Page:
Fairfield County Jail Construction Raises Water Concerns

LANCASTER, Ohio — As the new Fairfield County jail is being built on a location in downtown Lancaster, opponents of the project believe the site’s soil could be endangering the public water supply. After water crises in Flint, Mich., and Sebring, Ohio, city councilmen want to do everything they can to protect the city’s drinking water.

Under investigation are recently recorded arsenic levels at two monitoring wells at the construction site, located across from the city’s north well field and water-treatment plant, according to The Columbus Dispatch. Lancaster City Council President Robert Hedges, a retired hydrogeologist, said the arsenic levels support his argument that Fairfield County commissioners are risking the safety of the city’s drinking water because the project is being built on an old industrial site, with contaminants in the soil that could seep into the adjacent water wells.

Monitoring wells that the county installed when construction began recorded arsenic levels of 11 and 13 parts per billion at the north well field. Arsenic concentrations have varied in the past, however, according to city water-sampling records dating from 1995 that were cited in recent reports by the environmental consultants, reported The Columbus Dispatch. Arsenic has been recorded at 57 parts per billion in raw water, while city-treated water is below the allowable limit of 10 parts per billion set by the U.S. Environmental Protection Agency (EPA), according to city water records.

Fairfield County officials and Lancaster Water Superintendent Mike Nixon said there is no legitimate concern about the jail construction damaging the water supply, reported The Columbus Dispatch, citing the councilmen’s opposition to the downtown site as reason for fear-mongering. The councilmen and other opponents to the downtown site wanted the jail built on the Liberty Center county-government grounds about 4 miles from downtown.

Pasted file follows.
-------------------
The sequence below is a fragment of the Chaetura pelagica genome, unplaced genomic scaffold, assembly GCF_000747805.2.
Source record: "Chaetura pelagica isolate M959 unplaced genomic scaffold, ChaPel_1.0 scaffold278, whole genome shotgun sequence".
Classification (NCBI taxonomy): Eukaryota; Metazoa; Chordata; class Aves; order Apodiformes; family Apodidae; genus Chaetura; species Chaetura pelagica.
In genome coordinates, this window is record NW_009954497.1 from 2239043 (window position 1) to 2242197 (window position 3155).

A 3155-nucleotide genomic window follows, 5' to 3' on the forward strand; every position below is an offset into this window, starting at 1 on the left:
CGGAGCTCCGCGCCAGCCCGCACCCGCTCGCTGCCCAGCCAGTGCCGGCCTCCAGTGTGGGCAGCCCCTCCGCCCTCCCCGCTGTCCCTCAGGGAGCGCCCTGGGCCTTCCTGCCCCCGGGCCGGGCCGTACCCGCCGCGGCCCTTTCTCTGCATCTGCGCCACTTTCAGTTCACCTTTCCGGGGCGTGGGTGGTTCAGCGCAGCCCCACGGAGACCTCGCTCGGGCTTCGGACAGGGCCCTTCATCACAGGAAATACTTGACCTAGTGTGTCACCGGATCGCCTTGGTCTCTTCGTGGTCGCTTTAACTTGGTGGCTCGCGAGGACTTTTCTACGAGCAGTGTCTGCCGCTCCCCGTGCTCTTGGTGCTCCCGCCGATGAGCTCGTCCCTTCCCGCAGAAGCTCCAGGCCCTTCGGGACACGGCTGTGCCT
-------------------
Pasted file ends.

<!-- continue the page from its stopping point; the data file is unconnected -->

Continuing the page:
Arsenic occurs naturally in groundwater in the region’s glacial-till soil, but once the water is treated at the plant, the level does not exceed what the U.S. Environmental Protection Agency (EPA) allows, Nixon told The Columbus Dispatch. That is supported by recent reports by environmental consultant Bennett & Williams of Westerville, which was hired by the county, and Burgess & Niple of Columbus, which was hired by the city. Both companies reported that the sampling data doesn’t indicate any significant addition of arsenic to the groundwater, besides the arsenic found naturally in the city well field.

Although the $34.7 million project includes drilling 485 concrete-and-steel-encased pilings 55- to 65-feet deep to support the foundation, the construction method is safe and will not pollute the aquifer that provides drinking water, according to county officials.

The new, combined 384-bed jail and sheriff’s office is scheduled to be completed by September 2017. It will replace three outdated, overcrowded jail buildings, including one at the construction site. Building the new facility became necessary after the three jails failed a state inspection in 2013, after not passing one in 25 years due to issues of overcrowding.

 

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